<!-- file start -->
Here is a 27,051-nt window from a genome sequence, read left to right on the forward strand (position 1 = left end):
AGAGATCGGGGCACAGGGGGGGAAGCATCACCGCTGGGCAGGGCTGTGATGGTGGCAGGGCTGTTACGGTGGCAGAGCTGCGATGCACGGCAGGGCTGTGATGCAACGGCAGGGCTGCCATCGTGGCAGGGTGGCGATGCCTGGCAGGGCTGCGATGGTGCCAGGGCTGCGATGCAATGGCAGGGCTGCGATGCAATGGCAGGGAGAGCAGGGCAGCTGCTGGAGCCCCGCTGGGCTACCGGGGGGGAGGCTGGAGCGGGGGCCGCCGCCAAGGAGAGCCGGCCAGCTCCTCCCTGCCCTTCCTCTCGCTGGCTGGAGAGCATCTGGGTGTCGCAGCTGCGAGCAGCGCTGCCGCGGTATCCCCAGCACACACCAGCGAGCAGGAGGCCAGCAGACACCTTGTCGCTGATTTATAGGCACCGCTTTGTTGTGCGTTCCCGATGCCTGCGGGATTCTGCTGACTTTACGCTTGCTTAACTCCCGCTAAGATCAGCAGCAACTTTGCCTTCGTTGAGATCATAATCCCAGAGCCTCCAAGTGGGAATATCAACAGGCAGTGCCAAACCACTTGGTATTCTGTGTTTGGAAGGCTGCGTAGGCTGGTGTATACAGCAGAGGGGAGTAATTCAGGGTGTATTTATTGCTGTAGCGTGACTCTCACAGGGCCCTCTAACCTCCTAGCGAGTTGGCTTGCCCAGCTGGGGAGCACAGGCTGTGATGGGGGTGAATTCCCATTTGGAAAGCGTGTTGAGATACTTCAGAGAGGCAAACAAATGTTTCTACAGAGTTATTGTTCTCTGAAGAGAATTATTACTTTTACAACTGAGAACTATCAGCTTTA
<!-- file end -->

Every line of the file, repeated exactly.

Here is a 27,051-nt window from a genome sequence, read left to right on the forward strand (position 1 = left end):
AGAGATCGGGGCACAGGGGGGGAAGCATCACCGCTGGGCAGGGCTGTGATGGTGGCAGGGCTGTTACGGTGGCAGAGCTGCGATGCACGGCAGGGCTGTGATGCAACGGCAGGGCTGCCATCGTGGCAGGGTGGCGATGCCTGGCAGGGCTGCGATGGTGCCAGGGCTGCGATGCAATGGCAGGGCTGCGATGCAATGGCAGGGAGAGCAGGGCAGCTGCTGGAGCCCCGCTGGGCTACCGGGGGGGAGGCTGGAGCGGGGGCCGCCGCCAAGGAGAGCCGGCCAGCTCCTCCCTGCCCTTCCTCTCGCTGGCTGGAGAGCATCTGGGTGTCGCAGCTGCGAGCAGCGCTGCCGCGGTATCCCCAGCACACACCAGCGAGCAGGAGGCCAGCAGACACCTTGTCGCTGATTTATAGGCACCGCTTTGTTGTGCGTTCCCGATGCCTGCGGGATTCTGCTGACTTTACGCTTGCTTAACTCCCGCTAAGATCAGCAGCAACTTTGCCTTCGTTGAGATCATAATCCCAGAGCCTCCAAGTGGGAATATCAACAGGCAGTGCCAAACCACTTGGTATTCTGTGTTTGGAAGGCTGCGTAGGCTGGTGTATACAGCAGAGGGGAGTAATTCAGGGTGTATTTATTGCTGTAGCGTGACTCTCACAGGGCCCTCTAACCTCCTAGCGAGTTGGCTTGCCCAGCTGGGGAGCACAGGCTGTGATGGGGGTGAATTCCCATTTGGAAAGCGTGTTGAGATACTTCAGAGAGGCAAACAAATGTTTCTACAGAGTTATTGTTCTCTGAAGAGAATTATTACTTTTACAACTGAGAACTATCAGCTTTA